The annual MLB All-Star game features the greatest talents in the game, and this year was no different. Aaron Judge put on a tremendous show in the Home Run Derby. The players once again shined, by putting on competitive game that was at times loose and intense down the stretch, featured selfies with umpires and some extra inning dramatics.
However, as great as the players are, having Miami host the midsummer classic cast a dark (non-retractable) cloud over the proceedings, courtesy of one Jeffrey Loria.
Loria, you see, is the Miami Marlins’ owner. And Major League Baseball just once again handsomely rewarded him for being the vilest owner in sports.
Loria’s latest foray into the headlines was for suing his own season ticket holders, for not buying season tickets for multiple years. This after he unequivocally and unapologetically reneged on nearly all of his promises to the same season ticket holders (and the promises were really not much to begin with, basically parking spots and pregame buffets). Isn’t it nice to make headlines for suing fans (and oh, attempting to seize their property) for not buying tickets for your terrible team, while you host the biggest baseball event outside of the World Series?
But it somehow gets worse, because many of those same fans were already bilked once when the Marlins quite literally lied to the city of Miami to convince them to allocate funds for the new Marlins stadium (which funds, of course were raised by taxing those fans). The most egregious of those lies was that the team was struggling financially, which lie they repeated until Deadspin somehow obtained and exposed their accounting records. And that was just one of the many lies that turned into a $600 million+ handout from the citizens of Miami to Mr. Loria’s pocket.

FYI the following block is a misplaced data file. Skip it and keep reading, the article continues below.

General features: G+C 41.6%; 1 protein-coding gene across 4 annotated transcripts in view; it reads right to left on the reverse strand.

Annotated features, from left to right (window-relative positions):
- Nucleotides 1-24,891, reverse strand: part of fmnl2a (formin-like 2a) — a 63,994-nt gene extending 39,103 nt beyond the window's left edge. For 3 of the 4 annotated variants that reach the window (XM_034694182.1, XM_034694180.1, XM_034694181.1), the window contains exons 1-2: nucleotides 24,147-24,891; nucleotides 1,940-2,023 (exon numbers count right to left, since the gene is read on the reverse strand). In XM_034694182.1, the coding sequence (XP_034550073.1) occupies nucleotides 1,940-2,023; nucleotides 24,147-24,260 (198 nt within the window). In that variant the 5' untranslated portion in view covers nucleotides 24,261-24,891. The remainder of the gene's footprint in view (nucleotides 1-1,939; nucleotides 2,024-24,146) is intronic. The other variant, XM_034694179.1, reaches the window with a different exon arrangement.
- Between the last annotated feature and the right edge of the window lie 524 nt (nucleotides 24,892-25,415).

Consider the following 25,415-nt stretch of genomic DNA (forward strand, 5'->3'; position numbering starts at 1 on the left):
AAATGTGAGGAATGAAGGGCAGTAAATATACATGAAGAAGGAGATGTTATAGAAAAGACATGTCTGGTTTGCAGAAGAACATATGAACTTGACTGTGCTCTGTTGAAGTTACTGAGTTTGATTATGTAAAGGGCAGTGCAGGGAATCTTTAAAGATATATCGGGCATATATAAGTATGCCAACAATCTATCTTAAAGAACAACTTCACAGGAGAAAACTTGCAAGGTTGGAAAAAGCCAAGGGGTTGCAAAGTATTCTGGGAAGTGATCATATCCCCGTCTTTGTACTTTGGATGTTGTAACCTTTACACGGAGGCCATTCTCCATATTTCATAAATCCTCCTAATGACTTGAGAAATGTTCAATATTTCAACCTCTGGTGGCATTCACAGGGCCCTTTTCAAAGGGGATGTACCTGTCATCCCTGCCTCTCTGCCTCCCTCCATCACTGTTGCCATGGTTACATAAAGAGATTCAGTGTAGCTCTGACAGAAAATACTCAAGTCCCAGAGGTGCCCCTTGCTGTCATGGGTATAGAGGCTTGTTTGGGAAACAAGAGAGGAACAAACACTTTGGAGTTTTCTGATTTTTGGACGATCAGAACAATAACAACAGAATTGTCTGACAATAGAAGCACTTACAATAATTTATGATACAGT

And then there’s the story of how Loria was gifted the Marlins in the first place. After running the Expos into the ground, so much so that they had to leave Montreal, MLB essentially gave him the Marlins for free to avoid having him be the owner of the soon-to-be Washington Nationals.
It’s easy to laugh at that gargantuan roof, those cheesy uniforms, and the gaudy, tacky home run sculpture until you think about who owns it, and how he got it. It’s sickening that baseball not only excuses Loria but at every turn has rewarded him for being a complete scumbag. It’s possible that MLB wasn’t happy with Loria’s lawsuits making headlines during the All-Star Break, but I doubt it. More likely the league is privately thanking him for increasing revenues.
Obviously sports are a business and owners are motivated by profit. But what Loria has done is beyond the pale, certainly beyond what virtually any other owner has done in modern times. To give him the All-Star game and to celebrate this franchise in its current state is a slap in the face to all citizens of Miami and baseball fans everywhere. If the fans mattered, this guy would have been out of baseball a long time ago.
Thankfully, he’s reportedly on his way out. If that’s true, it will be via a massively profitable sale, and with an All-Star game as a parting gift. Must be nice.